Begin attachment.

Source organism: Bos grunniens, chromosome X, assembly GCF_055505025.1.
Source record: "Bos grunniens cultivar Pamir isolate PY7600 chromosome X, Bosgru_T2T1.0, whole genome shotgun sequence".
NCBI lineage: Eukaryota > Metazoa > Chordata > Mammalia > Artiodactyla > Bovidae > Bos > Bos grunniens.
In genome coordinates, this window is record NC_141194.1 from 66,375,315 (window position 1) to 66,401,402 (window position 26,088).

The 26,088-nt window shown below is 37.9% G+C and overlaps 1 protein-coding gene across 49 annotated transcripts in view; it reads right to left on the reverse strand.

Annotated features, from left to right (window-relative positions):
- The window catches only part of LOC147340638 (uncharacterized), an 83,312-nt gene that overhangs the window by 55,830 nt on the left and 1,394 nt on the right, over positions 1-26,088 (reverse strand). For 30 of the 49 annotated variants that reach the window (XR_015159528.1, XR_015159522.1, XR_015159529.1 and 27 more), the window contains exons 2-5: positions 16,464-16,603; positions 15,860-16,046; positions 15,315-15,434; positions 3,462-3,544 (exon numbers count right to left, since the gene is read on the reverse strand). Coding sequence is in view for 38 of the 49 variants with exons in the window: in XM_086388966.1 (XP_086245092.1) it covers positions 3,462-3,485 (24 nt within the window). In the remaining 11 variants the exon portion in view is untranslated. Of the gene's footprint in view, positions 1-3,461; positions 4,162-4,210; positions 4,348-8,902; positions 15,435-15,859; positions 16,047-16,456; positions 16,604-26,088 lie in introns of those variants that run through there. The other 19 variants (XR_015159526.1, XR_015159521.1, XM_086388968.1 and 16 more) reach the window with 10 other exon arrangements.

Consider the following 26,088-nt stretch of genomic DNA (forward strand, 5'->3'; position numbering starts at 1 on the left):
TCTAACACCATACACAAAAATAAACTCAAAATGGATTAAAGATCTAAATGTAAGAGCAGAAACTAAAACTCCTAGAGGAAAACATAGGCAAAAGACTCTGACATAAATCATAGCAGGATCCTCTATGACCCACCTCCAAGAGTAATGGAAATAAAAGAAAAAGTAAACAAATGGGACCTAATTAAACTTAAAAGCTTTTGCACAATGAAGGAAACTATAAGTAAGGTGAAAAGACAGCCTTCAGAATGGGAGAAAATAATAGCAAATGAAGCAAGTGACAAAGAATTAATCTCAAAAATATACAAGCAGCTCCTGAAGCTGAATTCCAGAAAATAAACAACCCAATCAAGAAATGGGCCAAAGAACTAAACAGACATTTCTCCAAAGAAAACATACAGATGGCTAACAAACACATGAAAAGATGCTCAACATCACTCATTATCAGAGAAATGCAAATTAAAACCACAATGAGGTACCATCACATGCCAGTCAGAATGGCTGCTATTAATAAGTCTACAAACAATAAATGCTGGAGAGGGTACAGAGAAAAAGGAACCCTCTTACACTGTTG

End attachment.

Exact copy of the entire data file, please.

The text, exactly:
Source organism: Bos grunniens, chromosome X, assembly GCF_055505025.1.
Source record: "Bos grunniens cultivar Pamir isolate PY7600 chromosome X, Bosgru_T2T1.0, whole genome shotgun sequence".
NCBI lineage: Eukaryota > Metazoa > Chordata > Mammalia > Artiodactyla > Bovidae > Bos > Bos grunniens.
In genome coordinates, this window is record NC_141194.1 from 66,375,315 (window position 1) to 66,401,402 (window position 26,088).

The 26,088-nt window shown below is 37.9% G+C and overlaps 1 protein-coding gene across 49 annotated transcripts in view; it reads right to left on the reverse strand.

Annotated features, from left to right (window-relative positions):
- The window catches only part of LOC147340638 (uncharacterized), an 83,312-nt gene that overhangs the window by 55,830 nt on the left and 1,394 nt on the right, over positions 1-26,088 (reverse strand). For 30 of the 49 annotated variants that reach the window (XR_015159528.1, XR_015159522.1, XR_015159529.1 and 27 more), the window contains exons 2-5: positions 16,464-16,603; positions 15,860-16,046; positions 15,315-15,434; positions 3,462-3,544 (exon numbers count right to left, since the gene is read on the reverse strand). Coding sequence is in view for 38 of the 49 variants with exons in the window: in XM_086388966.1 (XP_086245092.1) it covers positions 3,462-3,485 (24 nt within the window). In the remaining 11 variants the exon portion in view is untranslated. Of the gene's footprint in view, positions 1-3,461; positions 4,162-4,210; positions 4,348-8,902; positions 15,435-15,859; positions 16,047-16,456; positions 16,604-26,088 lie in introns of those variants that run through there. The other 19 variants (XR_015159526.1, XR_015159521.1, XM_086388968.1 and 16 more) reach the window with 10 other exon arrangements.

Consider the following 26,088-nt stretch of genomic DNA (forward strand, 5'->3'; position numbering starts at 1 on the left):
TCTAACACCATACACAAAAATAAACTCAAAATGGATTAAAGATCTAAATGTAAGAGCAGAAACTAAAACTCCTAGAGGAAAACATAGGCAAAAGACTCTGACATAAATCATAGCAGGATCCTCTATGACCCACCTCCAAGAGTAATGGAAATAAAAGAAAAAGTAAACAAATGGGACCTAATTAAACTTAAAAGCTTTTGCACAATGAAGGAAACTATAAGTAAGGTGAAAAGACAGCCTTCAGAATGGGAGAAAATAATAGCAAATGAAGCAAGTGACAAAGAATTAATCTCAAAAATATACAAGCAGCTCCTGAAGCTGAATTCCAGAAAATAAACAACCCAATCAAGAAATGGGCCAAAGAACTAAACAGACATTTCTCCAAAGAAAACATACAGATGGCTAACAAACACATGAAAAGATGCTCAACATCACTCATTATCAGAGAAATGCAAATTAAAACCACAATGAGGTACCATCACATGCCAGTCAGAATGGCTGCTATTAATAAGTCTACAAACAATAAATGCTGGAGAGGGTACAGAGAAAAAGGAACCCTCTTACACTGTTG